Buy a Top-Quality Brush
If you decide to paint with a brush, splurge on a good one. For cabinets, a 2-in. brush like the one shown here is just about perfect. Expect to spend about $12 to $14 for a pro-quality brush. Keep it clean and it will last for many paint jobs. Paint stores usually offer the widest selection and the best advice.
Pro Tip: Dampen your brush. It's easier to clean your brush if you dampen it with water (for water-based paints) before you start painting.
Wipe the Edges
Worried About Adhesion? Try Acrylic Urethane
Acrylic urethane has many properties that make it a perfect primer for cabinets. First, it sticks tenaciously to almost any surface. You could even paint over plastic laminate cabinets with acrylic urethane. Acrylic urethane also cures to a very hard and durable finish. You can use acrylic urethane primer and cover it with your choice of paint. Or you can use acrylic urethane paint as the final coat too. Insl-X Cabinet Coat (not shown) is one brand of acrylic urethane paint formulated for cabinets.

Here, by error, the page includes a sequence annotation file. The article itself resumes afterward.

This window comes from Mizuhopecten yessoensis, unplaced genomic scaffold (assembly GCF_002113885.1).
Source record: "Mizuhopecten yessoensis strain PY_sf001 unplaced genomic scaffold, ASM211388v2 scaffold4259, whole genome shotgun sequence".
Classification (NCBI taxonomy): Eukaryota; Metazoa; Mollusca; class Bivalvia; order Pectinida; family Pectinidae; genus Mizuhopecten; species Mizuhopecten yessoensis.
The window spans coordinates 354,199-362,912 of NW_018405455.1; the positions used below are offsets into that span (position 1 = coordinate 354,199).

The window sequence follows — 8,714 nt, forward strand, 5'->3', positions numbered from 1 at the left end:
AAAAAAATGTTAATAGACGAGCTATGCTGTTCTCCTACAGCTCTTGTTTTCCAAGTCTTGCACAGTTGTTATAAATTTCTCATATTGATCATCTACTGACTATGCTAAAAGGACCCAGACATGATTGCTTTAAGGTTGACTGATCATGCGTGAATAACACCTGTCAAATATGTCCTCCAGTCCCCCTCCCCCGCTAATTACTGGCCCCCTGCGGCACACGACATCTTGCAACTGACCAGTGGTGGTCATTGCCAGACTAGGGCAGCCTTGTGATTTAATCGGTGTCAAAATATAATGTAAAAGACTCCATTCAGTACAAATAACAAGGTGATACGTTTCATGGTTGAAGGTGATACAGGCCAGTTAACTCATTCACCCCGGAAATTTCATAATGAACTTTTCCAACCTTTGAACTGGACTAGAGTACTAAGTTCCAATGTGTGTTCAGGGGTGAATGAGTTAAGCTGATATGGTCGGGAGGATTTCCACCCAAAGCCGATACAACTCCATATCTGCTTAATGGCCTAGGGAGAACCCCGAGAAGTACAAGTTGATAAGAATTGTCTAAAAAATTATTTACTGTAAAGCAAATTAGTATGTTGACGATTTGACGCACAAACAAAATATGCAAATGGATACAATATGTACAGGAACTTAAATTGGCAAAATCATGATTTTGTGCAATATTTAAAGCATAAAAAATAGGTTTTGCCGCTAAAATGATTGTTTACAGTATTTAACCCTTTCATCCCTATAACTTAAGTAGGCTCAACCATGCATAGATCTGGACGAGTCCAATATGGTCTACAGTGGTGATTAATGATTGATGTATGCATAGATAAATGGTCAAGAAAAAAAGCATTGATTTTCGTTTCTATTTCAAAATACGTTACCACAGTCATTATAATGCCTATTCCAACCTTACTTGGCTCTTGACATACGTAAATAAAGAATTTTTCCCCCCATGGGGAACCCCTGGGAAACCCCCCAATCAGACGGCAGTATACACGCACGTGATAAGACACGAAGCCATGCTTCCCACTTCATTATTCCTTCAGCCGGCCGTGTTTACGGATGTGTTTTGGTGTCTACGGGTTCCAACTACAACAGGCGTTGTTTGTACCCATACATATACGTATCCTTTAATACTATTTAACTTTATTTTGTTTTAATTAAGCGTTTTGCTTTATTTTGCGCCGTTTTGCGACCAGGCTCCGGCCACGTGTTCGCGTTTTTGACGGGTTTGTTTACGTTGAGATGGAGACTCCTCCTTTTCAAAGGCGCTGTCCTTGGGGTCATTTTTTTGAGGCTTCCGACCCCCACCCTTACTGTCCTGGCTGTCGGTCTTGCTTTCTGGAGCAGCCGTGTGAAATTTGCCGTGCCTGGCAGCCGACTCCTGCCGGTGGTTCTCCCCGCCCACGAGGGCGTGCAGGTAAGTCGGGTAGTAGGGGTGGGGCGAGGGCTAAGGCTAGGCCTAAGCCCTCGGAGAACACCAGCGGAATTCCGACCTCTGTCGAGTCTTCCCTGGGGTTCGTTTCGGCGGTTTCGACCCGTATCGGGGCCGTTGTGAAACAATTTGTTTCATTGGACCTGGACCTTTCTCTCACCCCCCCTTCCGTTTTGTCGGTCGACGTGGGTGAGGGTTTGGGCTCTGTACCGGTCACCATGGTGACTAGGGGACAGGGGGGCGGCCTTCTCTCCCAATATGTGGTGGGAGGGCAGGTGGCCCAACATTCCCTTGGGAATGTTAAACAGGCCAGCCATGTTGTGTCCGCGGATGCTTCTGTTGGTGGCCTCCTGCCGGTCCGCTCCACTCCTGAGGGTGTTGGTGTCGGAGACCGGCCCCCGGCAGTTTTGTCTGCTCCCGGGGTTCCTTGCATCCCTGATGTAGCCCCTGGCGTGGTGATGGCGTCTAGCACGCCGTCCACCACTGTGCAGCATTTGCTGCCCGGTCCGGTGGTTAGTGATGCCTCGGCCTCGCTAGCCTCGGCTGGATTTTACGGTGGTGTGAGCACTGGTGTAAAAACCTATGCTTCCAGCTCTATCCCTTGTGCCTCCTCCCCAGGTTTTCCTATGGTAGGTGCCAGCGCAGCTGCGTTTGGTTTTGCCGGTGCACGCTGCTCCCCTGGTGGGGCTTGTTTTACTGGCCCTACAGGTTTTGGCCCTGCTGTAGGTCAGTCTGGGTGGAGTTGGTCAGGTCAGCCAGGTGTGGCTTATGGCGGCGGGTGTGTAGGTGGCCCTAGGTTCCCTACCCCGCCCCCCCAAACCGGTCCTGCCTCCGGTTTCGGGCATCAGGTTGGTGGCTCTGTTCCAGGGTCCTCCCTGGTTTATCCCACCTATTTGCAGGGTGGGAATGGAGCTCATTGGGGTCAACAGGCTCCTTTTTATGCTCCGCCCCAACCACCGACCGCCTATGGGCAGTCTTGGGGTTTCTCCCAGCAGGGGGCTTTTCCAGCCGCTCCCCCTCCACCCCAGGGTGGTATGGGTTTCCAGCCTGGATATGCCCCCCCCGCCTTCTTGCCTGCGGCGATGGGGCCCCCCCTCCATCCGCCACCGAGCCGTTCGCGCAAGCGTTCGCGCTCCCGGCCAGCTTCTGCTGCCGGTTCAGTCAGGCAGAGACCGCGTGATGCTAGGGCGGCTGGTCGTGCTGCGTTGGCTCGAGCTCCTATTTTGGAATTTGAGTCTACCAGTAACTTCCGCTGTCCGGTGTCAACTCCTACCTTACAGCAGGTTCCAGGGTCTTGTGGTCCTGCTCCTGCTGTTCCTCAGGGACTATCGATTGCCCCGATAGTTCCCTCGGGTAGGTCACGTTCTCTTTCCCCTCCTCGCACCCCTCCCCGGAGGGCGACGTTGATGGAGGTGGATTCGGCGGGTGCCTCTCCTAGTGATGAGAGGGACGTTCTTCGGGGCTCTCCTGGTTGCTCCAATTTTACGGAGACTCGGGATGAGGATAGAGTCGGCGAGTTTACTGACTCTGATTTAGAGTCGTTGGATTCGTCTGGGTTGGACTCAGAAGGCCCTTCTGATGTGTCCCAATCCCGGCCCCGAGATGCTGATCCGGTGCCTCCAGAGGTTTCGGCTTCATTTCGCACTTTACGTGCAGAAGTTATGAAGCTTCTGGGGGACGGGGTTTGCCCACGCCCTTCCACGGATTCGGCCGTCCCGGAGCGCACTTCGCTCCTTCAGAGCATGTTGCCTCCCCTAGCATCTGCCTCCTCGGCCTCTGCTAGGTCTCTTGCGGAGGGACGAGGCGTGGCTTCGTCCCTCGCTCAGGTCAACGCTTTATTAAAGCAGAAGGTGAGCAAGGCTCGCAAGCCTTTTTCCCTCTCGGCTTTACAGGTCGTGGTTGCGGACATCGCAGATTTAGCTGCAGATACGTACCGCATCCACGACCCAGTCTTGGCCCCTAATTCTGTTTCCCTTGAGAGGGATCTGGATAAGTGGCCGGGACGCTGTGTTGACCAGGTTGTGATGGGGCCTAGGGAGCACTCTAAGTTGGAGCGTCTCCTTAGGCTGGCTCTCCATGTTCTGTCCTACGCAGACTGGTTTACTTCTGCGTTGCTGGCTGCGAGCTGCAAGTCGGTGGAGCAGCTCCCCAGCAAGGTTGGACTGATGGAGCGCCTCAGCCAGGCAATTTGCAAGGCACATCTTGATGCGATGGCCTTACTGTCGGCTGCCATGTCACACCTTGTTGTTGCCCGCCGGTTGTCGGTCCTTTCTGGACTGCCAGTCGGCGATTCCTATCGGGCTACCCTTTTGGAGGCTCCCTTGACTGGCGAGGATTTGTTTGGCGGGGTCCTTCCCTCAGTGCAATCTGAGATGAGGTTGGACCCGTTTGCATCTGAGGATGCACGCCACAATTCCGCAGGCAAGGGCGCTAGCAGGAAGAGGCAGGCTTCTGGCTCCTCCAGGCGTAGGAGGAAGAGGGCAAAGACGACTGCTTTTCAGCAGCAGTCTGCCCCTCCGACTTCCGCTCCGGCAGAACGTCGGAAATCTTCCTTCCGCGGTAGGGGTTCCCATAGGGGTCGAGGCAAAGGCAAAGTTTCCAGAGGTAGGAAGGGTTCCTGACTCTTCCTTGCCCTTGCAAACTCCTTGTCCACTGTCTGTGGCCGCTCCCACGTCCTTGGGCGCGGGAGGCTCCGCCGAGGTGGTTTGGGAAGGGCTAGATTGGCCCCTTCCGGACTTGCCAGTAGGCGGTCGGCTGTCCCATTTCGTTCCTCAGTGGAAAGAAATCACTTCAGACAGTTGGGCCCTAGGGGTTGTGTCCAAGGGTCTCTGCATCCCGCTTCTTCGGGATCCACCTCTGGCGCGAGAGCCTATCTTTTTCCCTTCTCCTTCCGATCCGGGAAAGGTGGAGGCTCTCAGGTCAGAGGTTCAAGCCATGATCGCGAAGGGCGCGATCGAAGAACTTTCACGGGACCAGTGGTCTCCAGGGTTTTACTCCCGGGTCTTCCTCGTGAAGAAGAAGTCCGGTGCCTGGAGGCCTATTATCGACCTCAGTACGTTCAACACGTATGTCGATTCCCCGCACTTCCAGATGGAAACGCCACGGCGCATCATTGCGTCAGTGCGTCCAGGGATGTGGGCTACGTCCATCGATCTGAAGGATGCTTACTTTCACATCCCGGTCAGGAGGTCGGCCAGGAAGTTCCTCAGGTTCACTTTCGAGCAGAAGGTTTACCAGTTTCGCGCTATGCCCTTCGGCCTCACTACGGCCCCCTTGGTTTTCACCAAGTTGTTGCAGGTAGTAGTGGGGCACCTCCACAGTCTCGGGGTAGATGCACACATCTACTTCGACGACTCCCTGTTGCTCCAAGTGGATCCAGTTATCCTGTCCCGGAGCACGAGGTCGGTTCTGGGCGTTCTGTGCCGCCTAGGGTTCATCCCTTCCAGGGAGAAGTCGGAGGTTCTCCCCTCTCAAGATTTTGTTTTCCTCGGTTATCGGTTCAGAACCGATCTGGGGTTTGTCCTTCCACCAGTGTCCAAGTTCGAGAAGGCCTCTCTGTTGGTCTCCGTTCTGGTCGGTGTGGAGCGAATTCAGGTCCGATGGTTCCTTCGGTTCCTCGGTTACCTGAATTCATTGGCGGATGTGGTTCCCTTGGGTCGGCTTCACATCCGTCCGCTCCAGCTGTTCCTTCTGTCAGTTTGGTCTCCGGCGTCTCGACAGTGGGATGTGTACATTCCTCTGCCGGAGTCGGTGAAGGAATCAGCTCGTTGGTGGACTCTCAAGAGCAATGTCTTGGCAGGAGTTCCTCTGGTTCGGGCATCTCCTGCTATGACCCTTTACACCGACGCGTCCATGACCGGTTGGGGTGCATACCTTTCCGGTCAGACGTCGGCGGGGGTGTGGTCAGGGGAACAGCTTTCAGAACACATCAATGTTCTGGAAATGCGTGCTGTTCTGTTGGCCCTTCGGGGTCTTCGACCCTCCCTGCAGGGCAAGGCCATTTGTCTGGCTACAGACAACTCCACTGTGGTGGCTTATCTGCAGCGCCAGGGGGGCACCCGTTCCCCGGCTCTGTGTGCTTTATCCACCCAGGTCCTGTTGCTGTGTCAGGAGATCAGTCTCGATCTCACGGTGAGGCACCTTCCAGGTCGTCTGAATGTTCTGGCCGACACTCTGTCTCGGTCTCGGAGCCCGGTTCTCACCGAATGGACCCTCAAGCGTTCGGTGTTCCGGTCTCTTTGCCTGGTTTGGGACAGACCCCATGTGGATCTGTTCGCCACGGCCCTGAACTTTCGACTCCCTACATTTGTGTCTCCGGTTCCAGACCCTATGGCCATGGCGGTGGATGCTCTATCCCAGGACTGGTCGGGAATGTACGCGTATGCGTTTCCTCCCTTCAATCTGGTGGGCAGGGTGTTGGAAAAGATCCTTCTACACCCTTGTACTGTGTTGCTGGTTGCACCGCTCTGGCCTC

Consider Spray-Painting the Doors
With a little practice and a good sprayer, you can achieve factory-finish quality by spraying your doors. A pro-quality airless sprayer will work best to spray unthinned water-based finishes. But you can also get great results with a high-volume, low-pressure (HVLP) sprayer. Just be sure to thin the paint according to the instructions and apply several thin coats rather than one thick one.
Spot-Prime With Shellac
Pigmented shellac in a spray can (BIN is one brand) is perfect for spot-priming areas you may have missed or areas you have patched and sanded. Shellac sticks well to most finishes, dries quickly and covers well.
Try the kitchen cabinet storage upgrades outlined in the video below, too.